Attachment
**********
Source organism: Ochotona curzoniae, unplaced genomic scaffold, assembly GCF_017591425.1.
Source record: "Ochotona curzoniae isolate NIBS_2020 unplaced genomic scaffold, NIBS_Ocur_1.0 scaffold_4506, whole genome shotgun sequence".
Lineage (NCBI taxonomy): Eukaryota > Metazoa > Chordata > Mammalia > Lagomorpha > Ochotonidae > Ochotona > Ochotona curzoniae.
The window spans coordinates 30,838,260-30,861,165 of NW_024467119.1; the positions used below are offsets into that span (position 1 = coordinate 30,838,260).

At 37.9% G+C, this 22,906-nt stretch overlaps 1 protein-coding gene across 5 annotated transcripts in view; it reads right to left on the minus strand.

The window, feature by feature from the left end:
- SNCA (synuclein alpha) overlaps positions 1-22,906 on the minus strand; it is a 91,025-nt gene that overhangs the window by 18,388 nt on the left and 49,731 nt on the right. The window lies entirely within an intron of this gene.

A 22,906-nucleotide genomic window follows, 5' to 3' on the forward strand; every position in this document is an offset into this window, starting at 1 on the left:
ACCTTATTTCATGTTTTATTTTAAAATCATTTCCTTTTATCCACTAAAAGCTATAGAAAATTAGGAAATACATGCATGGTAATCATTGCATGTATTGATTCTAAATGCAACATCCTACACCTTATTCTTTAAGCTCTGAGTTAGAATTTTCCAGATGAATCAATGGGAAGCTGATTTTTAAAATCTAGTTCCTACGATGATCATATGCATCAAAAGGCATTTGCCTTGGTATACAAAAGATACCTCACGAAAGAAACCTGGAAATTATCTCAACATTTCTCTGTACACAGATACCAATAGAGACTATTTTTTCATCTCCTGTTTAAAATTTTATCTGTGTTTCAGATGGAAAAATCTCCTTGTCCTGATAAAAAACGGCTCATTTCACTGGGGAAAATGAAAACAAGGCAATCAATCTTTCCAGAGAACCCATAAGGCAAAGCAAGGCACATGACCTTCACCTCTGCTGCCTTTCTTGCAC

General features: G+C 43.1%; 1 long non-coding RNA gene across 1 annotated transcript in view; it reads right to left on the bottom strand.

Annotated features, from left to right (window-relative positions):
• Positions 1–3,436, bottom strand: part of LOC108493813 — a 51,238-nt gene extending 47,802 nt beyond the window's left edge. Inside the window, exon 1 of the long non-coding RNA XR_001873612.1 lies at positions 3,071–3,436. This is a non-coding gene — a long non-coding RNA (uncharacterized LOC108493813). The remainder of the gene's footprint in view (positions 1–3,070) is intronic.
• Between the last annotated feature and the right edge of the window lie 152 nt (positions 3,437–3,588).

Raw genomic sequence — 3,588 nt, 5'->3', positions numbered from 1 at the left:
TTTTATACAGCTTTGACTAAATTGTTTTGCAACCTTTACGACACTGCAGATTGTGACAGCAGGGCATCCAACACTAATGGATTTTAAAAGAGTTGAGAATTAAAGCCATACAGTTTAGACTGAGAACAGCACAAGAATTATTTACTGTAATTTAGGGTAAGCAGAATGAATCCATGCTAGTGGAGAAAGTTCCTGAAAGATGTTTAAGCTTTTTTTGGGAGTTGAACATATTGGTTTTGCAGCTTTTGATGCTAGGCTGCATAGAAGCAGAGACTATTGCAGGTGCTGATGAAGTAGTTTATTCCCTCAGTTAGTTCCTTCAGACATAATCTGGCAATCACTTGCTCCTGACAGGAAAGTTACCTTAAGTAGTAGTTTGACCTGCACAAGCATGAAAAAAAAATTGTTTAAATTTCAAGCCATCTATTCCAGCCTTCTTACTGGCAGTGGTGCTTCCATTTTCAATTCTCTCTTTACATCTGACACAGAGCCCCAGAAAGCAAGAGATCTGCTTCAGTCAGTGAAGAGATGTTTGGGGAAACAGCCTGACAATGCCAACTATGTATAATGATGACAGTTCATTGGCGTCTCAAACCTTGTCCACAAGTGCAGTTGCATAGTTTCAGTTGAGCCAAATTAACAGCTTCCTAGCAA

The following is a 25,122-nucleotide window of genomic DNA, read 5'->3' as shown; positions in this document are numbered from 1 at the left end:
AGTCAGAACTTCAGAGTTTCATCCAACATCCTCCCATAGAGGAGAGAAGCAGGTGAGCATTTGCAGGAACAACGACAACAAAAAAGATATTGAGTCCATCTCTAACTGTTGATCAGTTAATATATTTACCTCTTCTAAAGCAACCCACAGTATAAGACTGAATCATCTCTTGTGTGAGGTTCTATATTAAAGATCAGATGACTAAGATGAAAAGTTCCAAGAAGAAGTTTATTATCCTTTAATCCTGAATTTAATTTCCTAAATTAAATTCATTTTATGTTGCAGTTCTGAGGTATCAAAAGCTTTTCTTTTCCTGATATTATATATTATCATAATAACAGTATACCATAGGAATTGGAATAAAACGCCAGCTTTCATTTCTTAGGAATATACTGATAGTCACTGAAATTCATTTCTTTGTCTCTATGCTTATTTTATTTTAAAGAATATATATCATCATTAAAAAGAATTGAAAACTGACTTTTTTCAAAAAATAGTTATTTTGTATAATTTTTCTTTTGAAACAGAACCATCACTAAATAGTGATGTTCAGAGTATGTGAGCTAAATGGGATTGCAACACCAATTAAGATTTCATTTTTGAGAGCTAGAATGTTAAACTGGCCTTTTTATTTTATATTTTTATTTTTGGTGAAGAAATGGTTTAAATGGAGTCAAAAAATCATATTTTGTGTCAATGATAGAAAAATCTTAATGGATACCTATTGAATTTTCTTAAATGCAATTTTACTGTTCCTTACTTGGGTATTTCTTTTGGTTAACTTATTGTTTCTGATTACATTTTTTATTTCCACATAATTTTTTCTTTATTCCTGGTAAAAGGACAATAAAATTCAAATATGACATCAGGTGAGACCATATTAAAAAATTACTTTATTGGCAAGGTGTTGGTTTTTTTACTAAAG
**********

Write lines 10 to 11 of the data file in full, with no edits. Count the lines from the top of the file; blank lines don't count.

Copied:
General features: G+C 43.1%; 1 long non-coding RNA gene across 1 annotated transcript in view; it reads right to left on the bottom strand.

Annotated features, from left to right (window-relative positions):